Nonspecific Orbital Inflammation

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  • Heterogeneous group of diseases with non-specific, non-neoplastic, non-infectious inflammation of orbital tissue
  • Histopathologically pleomorphic, cellular inflammatory infiltration followed by reactive fibrosis
  • Formerly known as orbital pseudotumor

Clinical Findings

  • Highly variable, different forms depending on location
  • Typically acute onset of periorbital redness, swelling, and pain
  • Red eye, conjunctival chemosis
  • Motility disorders, diplopia, pain with eye movement
  • Ptosis, exophthalmos
  • Reduced vision, RAPD, anisocoria
  • Retinal/choroidal changes: signs of vasculitis, exudative retinal detachment, choroidal effusion, choroidal folds, macular edema, optic disc swelling
  • Usually unilateral in adults
    • If bilateral: work-up recommended for systemic vasculitides and lymphoproliferative disorders
  • In children, bilateral in about 1/3 of cases
    • Often associated with headache, fever, vomiting, lethargy
    • Associated with papillitis or iritis
    • Work-up usually not necessary


  • Dacryoadenitis: painful swelling of the temporal upper eyelid
  • Myositis: motility restrictions with diplopia and pain with eye movement
    • redness in the area of affected muscles
    • Tendons may also be affected unlike in thyroid eye disease
  • Diffuse inflammation of orbital fat: exophthalmos
  • Preseptal and supraorbital region: redness and swelling similar to preseptal or postseptal/orbital cellulitis
  • Perineuritis: optic neuropathy
  • Anterior/posterior scleritis
  • Tolosa-Hunt Syndrome:
    • inflammation in the area of the superior orbital fissure and cavernous sinus
    • painful ophthalmoplegia (N.III, N. IV, N. VI), involvement of N. V / VII possible
    • pupil involvement possible
    • vision loss if the optic nerve is involved


  • Visual acuity, Ishihara, Pelli-Robson
  • Pupil examination (RAPD?)
  • Motility (pain on movement?)
  • Lid position, Hertel exophthalmometer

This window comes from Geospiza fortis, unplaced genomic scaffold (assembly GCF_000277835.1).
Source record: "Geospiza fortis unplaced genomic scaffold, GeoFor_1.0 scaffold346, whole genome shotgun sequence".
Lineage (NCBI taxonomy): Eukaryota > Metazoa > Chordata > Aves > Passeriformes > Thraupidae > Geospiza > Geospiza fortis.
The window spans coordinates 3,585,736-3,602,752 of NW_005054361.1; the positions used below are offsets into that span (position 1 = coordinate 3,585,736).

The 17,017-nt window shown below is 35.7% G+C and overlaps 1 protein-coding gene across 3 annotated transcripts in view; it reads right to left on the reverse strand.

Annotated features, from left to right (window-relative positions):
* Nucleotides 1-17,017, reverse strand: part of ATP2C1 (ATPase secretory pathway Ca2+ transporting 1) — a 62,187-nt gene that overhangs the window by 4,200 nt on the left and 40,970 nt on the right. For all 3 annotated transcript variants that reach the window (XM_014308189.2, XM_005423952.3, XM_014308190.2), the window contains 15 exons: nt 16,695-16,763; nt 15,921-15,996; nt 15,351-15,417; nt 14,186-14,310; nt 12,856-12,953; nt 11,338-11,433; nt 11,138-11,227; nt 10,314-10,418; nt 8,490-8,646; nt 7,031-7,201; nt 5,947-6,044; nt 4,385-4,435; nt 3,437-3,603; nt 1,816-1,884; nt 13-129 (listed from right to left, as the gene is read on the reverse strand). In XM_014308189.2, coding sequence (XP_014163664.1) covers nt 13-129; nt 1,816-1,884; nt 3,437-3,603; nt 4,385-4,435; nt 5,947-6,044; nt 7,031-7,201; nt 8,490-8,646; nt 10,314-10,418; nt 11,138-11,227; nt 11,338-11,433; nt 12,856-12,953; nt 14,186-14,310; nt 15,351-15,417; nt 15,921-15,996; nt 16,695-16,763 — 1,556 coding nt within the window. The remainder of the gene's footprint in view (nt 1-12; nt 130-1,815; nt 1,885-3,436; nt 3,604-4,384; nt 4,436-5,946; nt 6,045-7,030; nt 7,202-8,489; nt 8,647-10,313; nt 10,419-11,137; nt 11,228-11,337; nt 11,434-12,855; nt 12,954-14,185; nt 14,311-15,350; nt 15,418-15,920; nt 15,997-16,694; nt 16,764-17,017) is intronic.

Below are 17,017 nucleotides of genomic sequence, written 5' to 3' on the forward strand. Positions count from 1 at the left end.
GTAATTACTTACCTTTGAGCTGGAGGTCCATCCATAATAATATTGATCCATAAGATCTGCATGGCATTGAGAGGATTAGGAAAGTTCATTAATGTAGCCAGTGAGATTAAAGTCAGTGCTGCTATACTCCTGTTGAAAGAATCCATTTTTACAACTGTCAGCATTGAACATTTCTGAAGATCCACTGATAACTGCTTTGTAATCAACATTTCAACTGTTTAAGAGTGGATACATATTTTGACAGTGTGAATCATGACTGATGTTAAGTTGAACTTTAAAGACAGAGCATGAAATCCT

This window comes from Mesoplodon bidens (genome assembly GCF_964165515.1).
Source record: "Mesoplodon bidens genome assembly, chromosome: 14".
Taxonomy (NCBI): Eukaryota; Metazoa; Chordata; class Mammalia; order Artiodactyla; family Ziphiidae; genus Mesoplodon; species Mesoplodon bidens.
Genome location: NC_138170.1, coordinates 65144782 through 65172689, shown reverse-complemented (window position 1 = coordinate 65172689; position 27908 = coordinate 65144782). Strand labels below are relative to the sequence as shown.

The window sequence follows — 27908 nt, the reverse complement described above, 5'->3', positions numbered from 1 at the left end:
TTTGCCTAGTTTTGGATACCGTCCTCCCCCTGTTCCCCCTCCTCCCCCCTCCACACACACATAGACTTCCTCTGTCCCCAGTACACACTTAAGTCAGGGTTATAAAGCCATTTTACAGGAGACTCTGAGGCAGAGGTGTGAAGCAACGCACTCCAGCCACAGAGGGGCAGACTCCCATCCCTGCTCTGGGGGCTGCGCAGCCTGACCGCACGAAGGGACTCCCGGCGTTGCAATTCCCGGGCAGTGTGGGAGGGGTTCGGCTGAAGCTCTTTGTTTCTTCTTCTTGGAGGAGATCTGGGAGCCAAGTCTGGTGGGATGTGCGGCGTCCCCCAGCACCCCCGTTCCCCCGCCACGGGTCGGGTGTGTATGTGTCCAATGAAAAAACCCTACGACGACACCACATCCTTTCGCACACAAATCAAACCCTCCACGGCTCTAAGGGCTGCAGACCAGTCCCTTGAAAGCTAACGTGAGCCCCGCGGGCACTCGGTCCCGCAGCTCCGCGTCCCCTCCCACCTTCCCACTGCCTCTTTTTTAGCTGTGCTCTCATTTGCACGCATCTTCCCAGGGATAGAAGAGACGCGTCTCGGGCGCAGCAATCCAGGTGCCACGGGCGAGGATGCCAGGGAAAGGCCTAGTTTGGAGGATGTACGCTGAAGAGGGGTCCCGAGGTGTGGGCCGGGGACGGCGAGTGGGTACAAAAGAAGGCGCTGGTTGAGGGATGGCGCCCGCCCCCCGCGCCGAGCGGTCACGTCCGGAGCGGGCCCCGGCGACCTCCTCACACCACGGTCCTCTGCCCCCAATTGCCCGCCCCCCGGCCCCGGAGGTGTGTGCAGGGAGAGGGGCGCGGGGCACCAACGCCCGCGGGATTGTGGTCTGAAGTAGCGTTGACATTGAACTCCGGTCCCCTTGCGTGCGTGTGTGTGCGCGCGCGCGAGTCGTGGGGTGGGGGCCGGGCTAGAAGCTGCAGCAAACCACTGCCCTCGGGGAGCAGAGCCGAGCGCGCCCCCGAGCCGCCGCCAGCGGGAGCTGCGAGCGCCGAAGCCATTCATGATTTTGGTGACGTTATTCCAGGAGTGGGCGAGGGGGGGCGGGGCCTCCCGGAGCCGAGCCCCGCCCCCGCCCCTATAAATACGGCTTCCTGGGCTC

• Intraocular pressure (in different gaze directions for DD thyroid eye disease)
  • Slit lamp: Red eye? Anterior chamber flare/cells?
    • Phenylephrine test/ultrasound for suspected anterior/posterior scleritis
  • Fundus examination


  • Diagnosis of exclusion!
  • Lab if bilateral (in adults) or atypical
    • Differential blood count, ESR, ANA, ACE, c-ANCA, p-ANCA, LDH, IgG4/IgG levels, urea/creatinine, fasting blood sugar/HbA1c
    • TSH, fT3/fT4, TSI, TPO
    • Syphilis screening test, HIV
    • Serum protein electrophoresis
  • MRI of orbit with contrast incl. coronal or orbital CT (axial, coronal, and parasagittal) with contrast
    • Thickened posterior sclera? Orbital fat? Lacrimal gland, eye muscles/tendons?
  • Consider X-ray thorax (sarcoidosis? tuberculosis?) before starting systemic steroid therapy
  • Consider ultrasound: thickened muscles? Posterior scleritis (T-sign), vascular lesions?
  • Incisional biopsy if easily accessible (e.g., lacrimal gland)


  • Spontaneous remission after a few weeks without consequences
  • Intermittent flare-ups and eventual remission
  • Severe persistent inflammation -> progressive fibrosis of orbital tissue with ophthalmoplegia, possibly ptosis, and vision reduction if optic nerve is involved


  • For mild cases: initially watchful waiting
  • In persistent cases: biopsy for diagnostic confirmation and to rule out neoplasia
    • CAUTION: under steroid therapy, lymphoma can be misdiagnosed
  • NSAIDs often respond well in mild/moderate cases (before considering systemic steroids)
  • Systemic steroids for confirmed diagnosis + lack of response to NSAIDs:
    • Oral prednisone, initially 80 – 100 mg/day (or 1 mg/kg body weight), then tapering
    • CAUTION: long-term treatment needed (3-4 months), otherwise frequent relapses!
  • +/- Low-dose radiation.
  • +/- Antimetabolites (e.g., methotrexate or mycophenolate mofetil).
  • +/- Systemic infliximab

Differential Diagnoses


  • EyeWiki Nonspecific Orbital Inflammation
  • The Wills Eye Manual: Office and Emergency Room Diagnosis and Treatment of Eye Disease; Nika Bagheri MD, Brynn Wajda MD, et al; Lippincott Williams&Wilkins; 7th Edition (2016)
  • Kanski’s Clinical Ophthalmology: A Systematic Approach; Jack J. Kanski MD, Brad Bowling MD; Saunders Ltd.; 8th Edition (2015)
  • Review of Ophthalmology; Autoren/Verlag: Neil J. Friedman MD, Peter K. Kaiser MD, William B. Trattler MD; Elsevier; 3rd Edition (2017)
  • M. Sahlmüller, J. Schroeter, 2011, Idiopathische entzündliche Orbitopathie. Augenheilkunde up2date 2011; 1(1): 15-30. DOI: 10.1055/s-0031-1280193